Travel & Expat Lifestyle Magazine

As an American living abroad, I actually miss the tipping culture

Tiger Beer Saigon

I can name dozens of things that I prefer in other cultures to the equivalents in my native USA, including the Metric system, having the final price displayed instead of the pre-tax price, and a greater emphasis on local markets and seasonal foods. That’s just the beginning, but among the American things I prefer is the often-controversial system of tipping restaurant staff and other service workers.

It’s worth mentioning that I’m also a bit of a cheapskate, so you might think that not tipping much or at all would appeal to me. It does, but it comes at a cost, and even with tipping I find that restaurants in the US tend to be cheaper than similar restaurants in Europe and Australia anyway.

Tipping leads to better service, and better employees

This is definitely a subject with two sides to it, and I respect anyone who disagrees with me, even if they do it purely on ideological reasons rather than practical ones. But having spent many years in non-tipping cultures and even longer in a tipping culture, I think almost everyone wins in a tipping culture.

The one message that most economists like to spread to help understand their profession is that “incentives matter.” I’ve known many wait staff in American restaurants and they almost all enjoy their jobs, even when pleasing the customer is a key goal instead of just showing up.

When Europeans first go to the United States (particularly the middle of the country) they almost always notice how friendly the people there are, and sometimes think it feels phoney. When a waitress in a restaurant asks how the guests are doing today rather than just standing there waiting for someone to order something, a European might think they’d prefer to be grouchy but can’t afford to.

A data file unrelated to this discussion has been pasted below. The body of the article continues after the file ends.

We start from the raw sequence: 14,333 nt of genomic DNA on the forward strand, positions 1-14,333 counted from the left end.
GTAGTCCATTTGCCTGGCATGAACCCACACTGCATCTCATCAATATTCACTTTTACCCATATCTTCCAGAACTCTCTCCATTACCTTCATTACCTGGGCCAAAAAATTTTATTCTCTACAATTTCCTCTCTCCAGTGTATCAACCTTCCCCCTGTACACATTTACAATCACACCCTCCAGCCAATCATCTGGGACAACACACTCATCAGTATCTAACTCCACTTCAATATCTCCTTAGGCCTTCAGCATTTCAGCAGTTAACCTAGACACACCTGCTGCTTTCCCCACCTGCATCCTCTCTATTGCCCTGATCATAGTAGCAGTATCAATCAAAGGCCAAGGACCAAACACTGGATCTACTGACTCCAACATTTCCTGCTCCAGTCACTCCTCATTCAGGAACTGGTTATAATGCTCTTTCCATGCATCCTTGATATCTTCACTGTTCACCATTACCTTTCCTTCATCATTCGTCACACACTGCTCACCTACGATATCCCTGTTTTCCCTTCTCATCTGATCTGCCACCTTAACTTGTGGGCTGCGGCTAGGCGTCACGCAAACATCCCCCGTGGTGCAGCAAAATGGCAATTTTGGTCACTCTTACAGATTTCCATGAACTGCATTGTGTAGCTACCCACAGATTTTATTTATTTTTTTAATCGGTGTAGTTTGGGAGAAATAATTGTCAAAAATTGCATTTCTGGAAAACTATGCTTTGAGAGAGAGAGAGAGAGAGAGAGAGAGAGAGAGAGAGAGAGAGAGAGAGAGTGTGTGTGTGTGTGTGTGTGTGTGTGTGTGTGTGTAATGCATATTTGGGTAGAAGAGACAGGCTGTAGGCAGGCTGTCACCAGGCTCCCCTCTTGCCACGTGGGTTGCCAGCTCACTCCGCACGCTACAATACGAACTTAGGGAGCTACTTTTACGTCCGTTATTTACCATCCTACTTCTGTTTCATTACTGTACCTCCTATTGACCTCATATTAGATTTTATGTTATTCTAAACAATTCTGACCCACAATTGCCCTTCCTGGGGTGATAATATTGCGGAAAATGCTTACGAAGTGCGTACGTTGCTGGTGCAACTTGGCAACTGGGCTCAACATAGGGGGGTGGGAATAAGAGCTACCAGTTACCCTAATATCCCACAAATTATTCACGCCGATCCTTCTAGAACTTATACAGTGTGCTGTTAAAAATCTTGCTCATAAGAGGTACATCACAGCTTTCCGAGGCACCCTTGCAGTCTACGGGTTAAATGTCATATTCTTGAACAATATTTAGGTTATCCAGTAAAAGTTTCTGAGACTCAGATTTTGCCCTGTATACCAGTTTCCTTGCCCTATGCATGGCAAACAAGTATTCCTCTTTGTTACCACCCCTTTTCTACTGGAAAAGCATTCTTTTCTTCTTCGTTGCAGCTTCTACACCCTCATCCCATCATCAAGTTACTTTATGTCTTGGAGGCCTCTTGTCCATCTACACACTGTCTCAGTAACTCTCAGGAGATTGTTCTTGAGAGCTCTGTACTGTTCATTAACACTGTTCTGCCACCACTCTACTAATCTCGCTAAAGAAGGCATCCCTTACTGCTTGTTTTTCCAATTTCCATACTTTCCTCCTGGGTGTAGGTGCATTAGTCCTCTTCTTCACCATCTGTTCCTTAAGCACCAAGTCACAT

At the risk of getting too deep into a political argument, try going to a government office or even a former Soviet country where the customer is merely an annoyance, and see if those employees seem happier because they can just stand around smoking cigarettes instead of helping people.

The point is, that when people have an incentive to make customers happy, and customers are able to reward good service, only the lazy and most disgruntled employees lose.

Indifferent service is nothing to be proud of

Having lived in Asia and spent years traveling around the more popular places there, I find that service tends to be excellent in most places, primarily at family-run restaurants. The servers often have a direct incentive to please guests because not only might they tip, but they might come back or tell others to, and the money all goes to the family.

But in Europe and a few other parts of the world where tipping rarely amounts to more than rounding up the bill to the next Euro, the employees rarely seem to even smile. I remember living in Amsterdam and going to the same bar 2 or 3 nights per week. The bartender obviously recognized me, but it still usually took a few minutes of watching him chat with friends or smoke a cigarette (back when it was allowed) to get his attention that I was ready for another.

In the years since then I’ve sort of gotten used to this style where servers often do as little as they can get away with rather than as much as they are able to. Fortunately, the tipping culture seems to be gaining steam even in Europe, and as a result service will get better as well.

Again, this isn’t to say that unbridled capitalism is without problems or that America is the best at everything. It’s to say that when customers and service workers can help each other, the outcomes for both parties tend to be better.


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